New fund honors a wife lost to cancer, advances novel treatments
When Martin Chorzempa lost his wife, Jan, last summer — a month shy of their 50th wedding anniversary — he didn’t think twice about where to direct the memorial gifts. The Chorzempas had been supporting cancer research and education at the University of Minnesota since the 1980s.
In the beginning, they donated to cancer research because they believed it was the right thing to do. Then, in 1990, their interest in the disease became personal — and their contributions felt more crucial — as Jan Chorzempa was diagnosed with breast cancer. Several years later, she developed peritoneal cancer, a form of ovarian cancer that started in the lining of her abdomen.
Before Jan’s death in July 2010, the couple talked about doing something special for the Masonic Cancer Center, University of Minnesota. “We had already made two major gifts, and we were interested in what advances were being made,” explains Martin Chorzempa.
To find out, they met with Douglas Yee, M.D., director of the Masonic Cancer Center, and Levi Downs, M.D., Jan’s surgeon. The Chorzempas and several family members heard about the latest research advances and how they were improving treatments. And, of course, Jan had experienced the University’s therapeutic side firsthand.
“Jan had excellent care while she was a patient there,” Chorzempa says. “We believed that through making gifts and furthering cancer research, some good advancements can be made to improve discovery and treatment. If you can help someone avoid having to go through chemo, that would be fantastic.”
Although she was being treated for advanced cancer, Jan planned a Caribbean cruise to celebrate the couple’s 50th wedding anniversary. Ten members of the family, including the couple’s children and grandchildren, gathered for the cruise. “Jan wasn’t feeling well, but she was there for breakfast and dinner,” Chorzempa says. “Everyone had a good time.”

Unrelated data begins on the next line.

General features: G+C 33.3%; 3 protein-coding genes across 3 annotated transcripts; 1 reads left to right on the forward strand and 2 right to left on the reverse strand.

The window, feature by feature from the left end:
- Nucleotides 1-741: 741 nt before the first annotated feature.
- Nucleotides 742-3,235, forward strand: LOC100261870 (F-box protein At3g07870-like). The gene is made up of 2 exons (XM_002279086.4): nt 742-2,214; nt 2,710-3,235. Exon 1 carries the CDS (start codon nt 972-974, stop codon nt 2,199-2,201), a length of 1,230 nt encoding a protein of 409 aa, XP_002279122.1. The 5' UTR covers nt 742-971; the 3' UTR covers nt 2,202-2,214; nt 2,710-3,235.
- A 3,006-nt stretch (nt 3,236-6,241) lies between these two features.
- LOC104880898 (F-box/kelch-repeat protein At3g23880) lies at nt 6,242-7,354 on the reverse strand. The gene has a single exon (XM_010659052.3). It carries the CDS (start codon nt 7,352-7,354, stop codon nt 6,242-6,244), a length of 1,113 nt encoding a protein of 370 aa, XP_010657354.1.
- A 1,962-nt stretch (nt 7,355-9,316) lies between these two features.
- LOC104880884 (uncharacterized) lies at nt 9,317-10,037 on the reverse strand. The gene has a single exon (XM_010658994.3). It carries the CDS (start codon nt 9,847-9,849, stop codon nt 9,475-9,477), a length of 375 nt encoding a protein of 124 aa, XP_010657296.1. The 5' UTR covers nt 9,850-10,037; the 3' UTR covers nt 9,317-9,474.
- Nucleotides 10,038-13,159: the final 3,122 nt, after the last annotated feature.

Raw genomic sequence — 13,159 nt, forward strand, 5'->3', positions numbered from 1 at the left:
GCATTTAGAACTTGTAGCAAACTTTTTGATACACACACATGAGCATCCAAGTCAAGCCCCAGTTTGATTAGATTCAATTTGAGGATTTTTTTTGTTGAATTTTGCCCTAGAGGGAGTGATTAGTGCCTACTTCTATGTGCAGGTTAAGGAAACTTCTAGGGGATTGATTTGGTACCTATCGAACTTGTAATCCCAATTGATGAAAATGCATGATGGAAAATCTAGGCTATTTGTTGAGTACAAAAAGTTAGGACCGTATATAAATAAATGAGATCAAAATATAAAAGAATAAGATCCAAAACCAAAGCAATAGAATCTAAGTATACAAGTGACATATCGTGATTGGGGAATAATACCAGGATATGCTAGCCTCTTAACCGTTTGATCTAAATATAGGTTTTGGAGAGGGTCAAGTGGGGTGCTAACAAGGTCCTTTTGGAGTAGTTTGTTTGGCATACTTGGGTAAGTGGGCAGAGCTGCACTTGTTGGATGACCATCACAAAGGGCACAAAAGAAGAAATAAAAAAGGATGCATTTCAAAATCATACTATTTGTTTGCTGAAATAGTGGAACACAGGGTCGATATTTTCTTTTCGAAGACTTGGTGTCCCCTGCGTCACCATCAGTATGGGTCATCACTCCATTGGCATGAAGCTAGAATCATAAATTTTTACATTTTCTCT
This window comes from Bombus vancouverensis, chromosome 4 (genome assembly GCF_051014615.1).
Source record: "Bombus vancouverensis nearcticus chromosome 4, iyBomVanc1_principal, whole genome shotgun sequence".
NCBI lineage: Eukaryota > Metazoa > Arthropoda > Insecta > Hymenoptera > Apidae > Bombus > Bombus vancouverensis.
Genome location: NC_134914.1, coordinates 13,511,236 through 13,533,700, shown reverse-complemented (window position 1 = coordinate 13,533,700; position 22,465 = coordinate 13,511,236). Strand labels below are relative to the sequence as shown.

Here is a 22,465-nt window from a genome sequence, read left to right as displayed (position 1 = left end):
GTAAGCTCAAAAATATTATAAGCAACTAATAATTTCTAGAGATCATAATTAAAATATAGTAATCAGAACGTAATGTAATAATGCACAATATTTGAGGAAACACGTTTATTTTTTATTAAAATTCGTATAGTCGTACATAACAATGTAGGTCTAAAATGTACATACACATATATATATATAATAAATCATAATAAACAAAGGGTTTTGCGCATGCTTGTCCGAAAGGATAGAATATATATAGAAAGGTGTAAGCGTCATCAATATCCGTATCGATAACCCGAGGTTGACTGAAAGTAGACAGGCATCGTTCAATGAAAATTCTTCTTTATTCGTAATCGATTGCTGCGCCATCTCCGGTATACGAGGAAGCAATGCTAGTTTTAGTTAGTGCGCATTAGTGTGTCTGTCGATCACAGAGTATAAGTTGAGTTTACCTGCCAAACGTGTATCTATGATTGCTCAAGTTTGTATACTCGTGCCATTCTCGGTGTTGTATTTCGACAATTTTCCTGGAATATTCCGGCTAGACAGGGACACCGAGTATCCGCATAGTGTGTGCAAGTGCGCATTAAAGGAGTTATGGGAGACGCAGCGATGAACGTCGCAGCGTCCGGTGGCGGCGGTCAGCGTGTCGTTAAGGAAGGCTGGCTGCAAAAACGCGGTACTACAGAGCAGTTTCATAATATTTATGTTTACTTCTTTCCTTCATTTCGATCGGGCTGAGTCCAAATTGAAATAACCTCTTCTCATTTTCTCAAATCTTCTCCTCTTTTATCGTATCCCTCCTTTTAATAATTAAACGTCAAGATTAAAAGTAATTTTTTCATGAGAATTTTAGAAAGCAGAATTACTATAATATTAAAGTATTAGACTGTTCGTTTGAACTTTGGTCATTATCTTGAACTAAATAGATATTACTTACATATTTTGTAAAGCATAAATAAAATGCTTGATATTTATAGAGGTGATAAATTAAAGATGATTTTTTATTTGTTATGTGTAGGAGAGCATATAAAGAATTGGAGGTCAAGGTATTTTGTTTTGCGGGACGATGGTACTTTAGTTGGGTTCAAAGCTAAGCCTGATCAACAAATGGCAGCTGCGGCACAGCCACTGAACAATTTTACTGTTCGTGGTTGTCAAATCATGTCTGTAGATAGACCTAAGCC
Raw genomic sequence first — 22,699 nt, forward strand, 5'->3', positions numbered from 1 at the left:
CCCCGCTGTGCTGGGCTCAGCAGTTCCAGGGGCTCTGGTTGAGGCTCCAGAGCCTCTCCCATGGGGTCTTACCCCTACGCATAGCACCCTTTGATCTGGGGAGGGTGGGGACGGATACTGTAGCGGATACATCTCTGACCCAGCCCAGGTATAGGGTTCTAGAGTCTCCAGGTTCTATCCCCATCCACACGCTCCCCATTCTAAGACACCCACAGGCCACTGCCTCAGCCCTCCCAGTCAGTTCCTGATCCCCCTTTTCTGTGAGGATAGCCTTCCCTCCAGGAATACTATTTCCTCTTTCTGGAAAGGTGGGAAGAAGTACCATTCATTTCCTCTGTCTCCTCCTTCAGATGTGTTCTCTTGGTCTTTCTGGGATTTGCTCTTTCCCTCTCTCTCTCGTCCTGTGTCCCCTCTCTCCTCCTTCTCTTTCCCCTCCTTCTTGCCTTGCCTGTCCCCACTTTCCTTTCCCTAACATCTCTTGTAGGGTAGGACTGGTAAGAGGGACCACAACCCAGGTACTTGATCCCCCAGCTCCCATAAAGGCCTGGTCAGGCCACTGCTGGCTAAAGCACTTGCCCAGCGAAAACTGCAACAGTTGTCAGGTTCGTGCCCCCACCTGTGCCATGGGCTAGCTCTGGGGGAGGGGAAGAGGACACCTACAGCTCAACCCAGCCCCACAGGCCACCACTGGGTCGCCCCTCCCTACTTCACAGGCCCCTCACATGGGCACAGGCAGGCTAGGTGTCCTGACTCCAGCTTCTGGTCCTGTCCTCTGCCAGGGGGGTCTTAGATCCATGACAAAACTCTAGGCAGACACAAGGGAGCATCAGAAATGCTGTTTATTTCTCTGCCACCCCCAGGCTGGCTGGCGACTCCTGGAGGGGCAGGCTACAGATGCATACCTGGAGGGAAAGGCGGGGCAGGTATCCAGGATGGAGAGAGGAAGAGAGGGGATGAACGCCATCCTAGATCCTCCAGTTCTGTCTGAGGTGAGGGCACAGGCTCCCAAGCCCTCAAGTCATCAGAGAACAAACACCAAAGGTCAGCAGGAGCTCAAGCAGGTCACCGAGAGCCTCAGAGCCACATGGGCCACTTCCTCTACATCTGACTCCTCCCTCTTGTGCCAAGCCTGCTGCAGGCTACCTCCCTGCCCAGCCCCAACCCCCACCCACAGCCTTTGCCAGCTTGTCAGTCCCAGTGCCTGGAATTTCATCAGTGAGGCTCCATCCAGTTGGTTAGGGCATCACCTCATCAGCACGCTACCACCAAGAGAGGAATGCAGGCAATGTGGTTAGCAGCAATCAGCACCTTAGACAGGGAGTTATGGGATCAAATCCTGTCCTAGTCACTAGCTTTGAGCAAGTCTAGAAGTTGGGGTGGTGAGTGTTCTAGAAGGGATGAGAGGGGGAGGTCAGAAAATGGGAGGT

The very evening she returned from the cruise, Jan was back in the hospital, and she died a couple of weeks later. Chorzempa says the family takes comfort in their memories from the cruise.
To honor Jan, he made a commitment to raise $1 million to establish the Jan Chorzempa Cancer Research Fund, in part by encouraging family and friends to make donations, including memorial gifts, to the fund.
Jan left part of her IRA to the fund, and Chorzempa contributed distributions from his own IRA in 2010 and 2011 — something he plans to do every year. He also designated the fund as his IRA beneficiary to complete the $1 million goal. The money, he says, will build on Jan’s legacy by driving innovative cancer research.
“For many years, Marty Chorzempa and his late wife, Jan, have been incredibly generous supporters of the Masonic Cancer Center,” says Yee. “They’ve been a major reason we’ve been able to develop a robust program in experimental cancer therapeutics. With this new commitment, we will be able to improve new treatment strategies for women’s cancer, with a focus on gynecologic malignancies, including ovarian cancer. This fund will allow us to make further progress on several promising new strategies developed at the Masonic Cancer Center.”
Chorzempa says he’s grateful for the donations he’s already received from friends and family. “We’ve got a good start, but we have a ways to go. I feel confident that over time we’ll be able to reach the goal of $1 million.”
By Lee Engfer